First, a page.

. It almost seems too perfect. Again, Curtis is supported by the ensembles Swing Lab and Swing Shift, who collectively provide him his big sound and momentum. Curtis is joined by his daughter, Isabella, on two selections, making this a true family affair. This music swings and swings.
Simon Mulligan Christmas at Steinway Hall
Steinway & Sons
This is a completely different holiday music piano disc as compared to David Ian's Vintage Christmas Trio
. Pianist Simon Mulligan presents a recital of a baker's dozen compositions from the heart of the holiday repertoire. In doing so, he demonstrates an expansive grasp on the history of piano playing right from the get-go. "Baby, It's Cold Outside" enjoys a breezy stride treatment, while Mel Torme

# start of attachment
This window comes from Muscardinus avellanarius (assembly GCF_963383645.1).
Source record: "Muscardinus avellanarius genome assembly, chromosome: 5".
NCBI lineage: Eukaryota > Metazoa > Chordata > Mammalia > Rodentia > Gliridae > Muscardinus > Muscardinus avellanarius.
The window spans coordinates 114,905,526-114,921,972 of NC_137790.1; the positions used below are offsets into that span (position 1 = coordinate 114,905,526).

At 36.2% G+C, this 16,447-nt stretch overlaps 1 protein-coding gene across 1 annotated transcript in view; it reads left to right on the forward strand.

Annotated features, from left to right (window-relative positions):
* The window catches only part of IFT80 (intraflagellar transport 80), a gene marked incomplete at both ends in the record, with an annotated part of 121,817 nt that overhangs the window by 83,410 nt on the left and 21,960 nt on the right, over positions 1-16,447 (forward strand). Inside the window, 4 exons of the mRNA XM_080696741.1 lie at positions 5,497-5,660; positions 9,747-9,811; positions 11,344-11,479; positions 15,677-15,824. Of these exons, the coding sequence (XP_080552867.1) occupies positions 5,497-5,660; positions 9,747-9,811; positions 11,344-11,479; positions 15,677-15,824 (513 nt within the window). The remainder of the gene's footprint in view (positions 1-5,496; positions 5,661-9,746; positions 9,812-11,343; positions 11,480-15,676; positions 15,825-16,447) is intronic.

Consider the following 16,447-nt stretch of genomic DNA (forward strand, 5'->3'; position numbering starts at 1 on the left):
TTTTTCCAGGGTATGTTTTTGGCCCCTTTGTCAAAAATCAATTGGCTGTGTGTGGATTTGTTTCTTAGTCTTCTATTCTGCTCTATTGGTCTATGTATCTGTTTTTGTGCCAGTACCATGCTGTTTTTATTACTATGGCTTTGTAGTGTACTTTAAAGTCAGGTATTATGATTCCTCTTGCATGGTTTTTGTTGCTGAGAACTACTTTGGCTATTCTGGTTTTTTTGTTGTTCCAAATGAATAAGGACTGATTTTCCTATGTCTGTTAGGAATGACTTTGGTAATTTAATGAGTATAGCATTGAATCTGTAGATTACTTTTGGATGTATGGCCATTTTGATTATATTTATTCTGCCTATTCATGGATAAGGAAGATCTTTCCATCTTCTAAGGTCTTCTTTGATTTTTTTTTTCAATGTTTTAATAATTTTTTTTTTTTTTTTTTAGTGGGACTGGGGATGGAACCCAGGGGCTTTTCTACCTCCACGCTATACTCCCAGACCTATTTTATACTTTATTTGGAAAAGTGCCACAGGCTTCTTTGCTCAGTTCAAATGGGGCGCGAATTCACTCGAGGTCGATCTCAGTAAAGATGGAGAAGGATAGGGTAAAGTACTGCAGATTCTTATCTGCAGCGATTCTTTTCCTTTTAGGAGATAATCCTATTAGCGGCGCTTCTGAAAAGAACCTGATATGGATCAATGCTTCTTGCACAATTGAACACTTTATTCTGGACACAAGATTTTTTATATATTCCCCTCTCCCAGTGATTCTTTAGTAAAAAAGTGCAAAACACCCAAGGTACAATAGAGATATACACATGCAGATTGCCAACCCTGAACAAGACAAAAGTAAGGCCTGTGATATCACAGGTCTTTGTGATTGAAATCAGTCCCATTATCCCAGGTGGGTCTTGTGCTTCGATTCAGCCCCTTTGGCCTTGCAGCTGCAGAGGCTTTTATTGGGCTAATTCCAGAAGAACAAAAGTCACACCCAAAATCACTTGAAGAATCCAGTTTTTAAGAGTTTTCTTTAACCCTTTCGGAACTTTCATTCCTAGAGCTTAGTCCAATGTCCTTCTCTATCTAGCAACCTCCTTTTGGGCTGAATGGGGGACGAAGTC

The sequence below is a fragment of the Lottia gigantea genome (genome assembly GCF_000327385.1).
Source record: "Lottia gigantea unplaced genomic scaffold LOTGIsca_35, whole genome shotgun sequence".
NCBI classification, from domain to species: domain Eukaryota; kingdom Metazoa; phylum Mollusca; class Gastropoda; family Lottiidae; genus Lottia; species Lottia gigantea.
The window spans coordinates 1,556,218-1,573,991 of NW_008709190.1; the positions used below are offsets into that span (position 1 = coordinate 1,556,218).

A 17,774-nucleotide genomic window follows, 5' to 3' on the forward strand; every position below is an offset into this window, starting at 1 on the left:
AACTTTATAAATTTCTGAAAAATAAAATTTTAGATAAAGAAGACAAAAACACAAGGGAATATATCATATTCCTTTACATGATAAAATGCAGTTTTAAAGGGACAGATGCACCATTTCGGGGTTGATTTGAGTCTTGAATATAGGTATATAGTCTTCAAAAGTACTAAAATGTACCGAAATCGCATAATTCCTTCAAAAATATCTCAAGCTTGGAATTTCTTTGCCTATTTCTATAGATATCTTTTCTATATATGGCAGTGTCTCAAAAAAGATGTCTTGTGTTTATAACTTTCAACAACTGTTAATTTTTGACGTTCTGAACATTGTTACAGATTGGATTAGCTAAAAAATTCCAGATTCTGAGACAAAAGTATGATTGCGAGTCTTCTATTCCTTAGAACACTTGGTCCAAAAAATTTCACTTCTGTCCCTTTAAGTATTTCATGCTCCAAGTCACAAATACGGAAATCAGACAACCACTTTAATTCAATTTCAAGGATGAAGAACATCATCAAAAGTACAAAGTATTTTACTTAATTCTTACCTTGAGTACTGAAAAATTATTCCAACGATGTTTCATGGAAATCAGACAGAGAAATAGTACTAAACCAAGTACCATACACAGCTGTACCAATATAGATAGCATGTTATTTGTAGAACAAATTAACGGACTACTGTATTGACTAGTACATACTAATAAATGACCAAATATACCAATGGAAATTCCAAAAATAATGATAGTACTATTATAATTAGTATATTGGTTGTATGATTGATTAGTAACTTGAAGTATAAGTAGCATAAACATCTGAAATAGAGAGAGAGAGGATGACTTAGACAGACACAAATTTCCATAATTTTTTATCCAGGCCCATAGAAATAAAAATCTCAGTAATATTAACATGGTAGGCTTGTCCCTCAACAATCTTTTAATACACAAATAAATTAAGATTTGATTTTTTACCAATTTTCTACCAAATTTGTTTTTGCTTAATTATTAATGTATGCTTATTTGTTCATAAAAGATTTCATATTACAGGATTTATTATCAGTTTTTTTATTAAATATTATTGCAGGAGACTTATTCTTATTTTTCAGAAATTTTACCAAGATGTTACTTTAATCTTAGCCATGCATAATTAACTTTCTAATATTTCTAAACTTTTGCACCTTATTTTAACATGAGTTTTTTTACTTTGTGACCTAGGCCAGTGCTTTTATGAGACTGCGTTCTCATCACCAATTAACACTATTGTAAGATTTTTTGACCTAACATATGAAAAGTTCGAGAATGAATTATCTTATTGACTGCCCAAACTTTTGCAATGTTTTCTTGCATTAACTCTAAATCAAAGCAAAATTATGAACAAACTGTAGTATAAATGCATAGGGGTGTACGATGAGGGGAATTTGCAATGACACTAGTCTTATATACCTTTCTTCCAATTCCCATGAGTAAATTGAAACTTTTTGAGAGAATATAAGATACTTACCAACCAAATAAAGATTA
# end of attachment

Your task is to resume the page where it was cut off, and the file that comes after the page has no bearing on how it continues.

's "The Christmas Song" is given a reverent ballad performance. "Winter Wonderland" smacks of new age, only better performed. These pieces experience more sophisticated arrangements than you're likely to hear in the lounge of the airport Holiday Inn. Pianist Simon Mulligan finds himself in the cat-bird seat with a fine instrument to play, an even finer performance hall, staffed with outstanding engineers. The sound is warm and expansive and the recital repertoire unsurprising but carefully crafted into a cogent whole. Listen to this by the fire...
Jon BatisteChristmas with Jon Batiste
Naht Jona, LLC (An Amazon Music Original)